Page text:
Based off a prompt from Nocturnias about Molly getting telepathy and seeing how Sherlock feels about her. Didn't fulfill it precisely, went off on my own a bit. Oh well :)


One minute Molly was standing in the lab, cringing as a medical student carelessly bumped a heavy supply shelf, and the next she was lying on the floor, stunned and bleeding from the forehead.

"Oooof," she muttered, holding her hand to the seeping cut. Her training kicked in and she grabbed a sterile bandage from the container in the drawer. A gaggle of students fussed over her, most of them panicking over the possibility that they'd seriously injured one of the hospital staff.

The short brunette with glasses, whose name escaped Molly, gnawed at her fingernails, worried that she had blown her chance at the ideal Barts placement after graduation.

Molly waved off the students' concerns with a limp wave. "It's fine, I'm fine. Don't even need stitches. Be careful. And Merideth-" That was the brunette's name, Molly recalled with satisfaction. "Merideth, I don't know who will get a placement here, but I do know they've already decided. The board doesn't tell me anything. So this doesn't matter, really. I wouldn't tell anyway." Molly laughed awkwardly, trying to soothe the agitated student.

Molly cleaned herself up and returned to work once the students departed. It wasn't until later, when she was refilling the first aid kit, that she realized Merideth had never actually said anything out loud.


Sherlock burst into the morgue that afternoon with his customary disregard for whatever she had been working on when he arrived. His usually pale cheeks were flush with the excitement of his new case, and Dr. Watson had to almost run to keep up with his hurried pace into the room.

Looking divine as always, Molly thought begrudgingly, and without a care in the world. And here I am with a plaster on my forehead and my hair ruined for the day.

"You alright, Molly?" John asked, his forehead creased with concern.

"Of course she is. The Levane post-mortem." Sherlock smiled winningly. "I need the toxicology report and could you wheel out the body from the second crime scene, thanks." He stripped off his leather gloves, and stuffed them into his pockets.

"Oh, right…yes, I've got the report back. I bumped my head- well no, the shelf bumped my head, I should say. Attack of the clumsy med student," Molly replied. "Good thing she's not going into plastic surgery!"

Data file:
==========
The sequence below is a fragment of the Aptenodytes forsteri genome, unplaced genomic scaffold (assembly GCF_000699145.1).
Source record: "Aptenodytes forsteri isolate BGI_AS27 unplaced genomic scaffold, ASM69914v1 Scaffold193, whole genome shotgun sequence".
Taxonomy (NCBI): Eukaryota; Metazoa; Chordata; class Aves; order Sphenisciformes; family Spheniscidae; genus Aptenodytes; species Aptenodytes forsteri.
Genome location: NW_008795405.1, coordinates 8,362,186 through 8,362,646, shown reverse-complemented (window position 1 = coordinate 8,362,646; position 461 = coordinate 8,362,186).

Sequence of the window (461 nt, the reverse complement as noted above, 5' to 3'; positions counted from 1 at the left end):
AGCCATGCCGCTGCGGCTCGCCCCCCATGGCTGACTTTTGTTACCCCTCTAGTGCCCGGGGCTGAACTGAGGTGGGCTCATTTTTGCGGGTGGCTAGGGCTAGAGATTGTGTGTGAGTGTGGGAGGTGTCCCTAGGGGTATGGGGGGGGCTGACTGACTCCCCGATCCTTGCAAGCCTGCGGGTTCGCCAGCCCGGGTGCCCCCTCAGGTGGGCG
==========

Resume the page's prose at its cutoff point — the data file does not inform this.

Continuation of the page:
Sherlock grimaced. "Don't make jokes, Molly. The post-mortem." He looked expectantly at the folder in her hands.

Molly handed the folder over, contemplating abandoning the morgue to go find some paracetamol while the men made themselves at home. As she reached across the counter toward Sherlock, he leaned in to accept the papers and his fingertips brushed over the back of her hand.

A zing of electricity raced up Molly's arm and flowed through her brain.

"Oh, that's odd," she said softly, and fell into Sherlock's mind.


It was warm. That was the first thing that struck her. Not the bizarre notion that she was inside someone else, seeing and feeling their thoughts, but that the habitat of Sherlock's mind was so very warm and alive.

Molly spun around, taking in the setting. She didn't understand why it was happening, but she knew without question what was happening. The landscape was hazy at first before Molly instinctively took control and concentrated. The shapes solidified and then she was standing in a forest, her bare toes squeezing the springy grass under her feet.

"Where am I," she asked, wondering if her real mouth was moving.

"In my mind palace, stupid," came the exasperated reply.

The voice belonged to a child.

"I'm not stupid," Molly protested, turning around to identify the source of the voice. "Who-" And she stopped.

Who was obvious. She had spent countless hours studying his profile, pondering the patrician strength of his nose, the Cupid's bow lips and his crystalline eyes. She would know them anywhere, even in the form of a boy no more than nine years old.

He shook his head impatiently, and his messy mop of dark curls rustled in the breeze. "Then don't ask stupid questions. That's what Daddy says." He paused, looking up. Uncertainty tinged his youthful voice. "Do you like it here?"

"It's beautiful," Molly answered truthfully.

The trees spiraled upward in twists and turns she'd never seen in nature, stretching toward the canopy where beams of light poured through the holes. Broad leaves sprouted from every branch, and when Molly studied them, words appeared on the waxy surfaces. In tiny print, across every centimeter of growth, were words and diagrams, geometric designs and maps that came into focus easily when she turned to them.

Each tree was its own area of knowledge, and where the branches reached out and intertwined with the branches of other trees, she understood that they were linked, overlapping studies. The forest sprawled far beyond her comprehension. The connections were intuitive and flowed with an elegance that left a lump in her throat.

"If I had a mind palace like this, I'd never want to leave either," she confessed, smiling at the boy.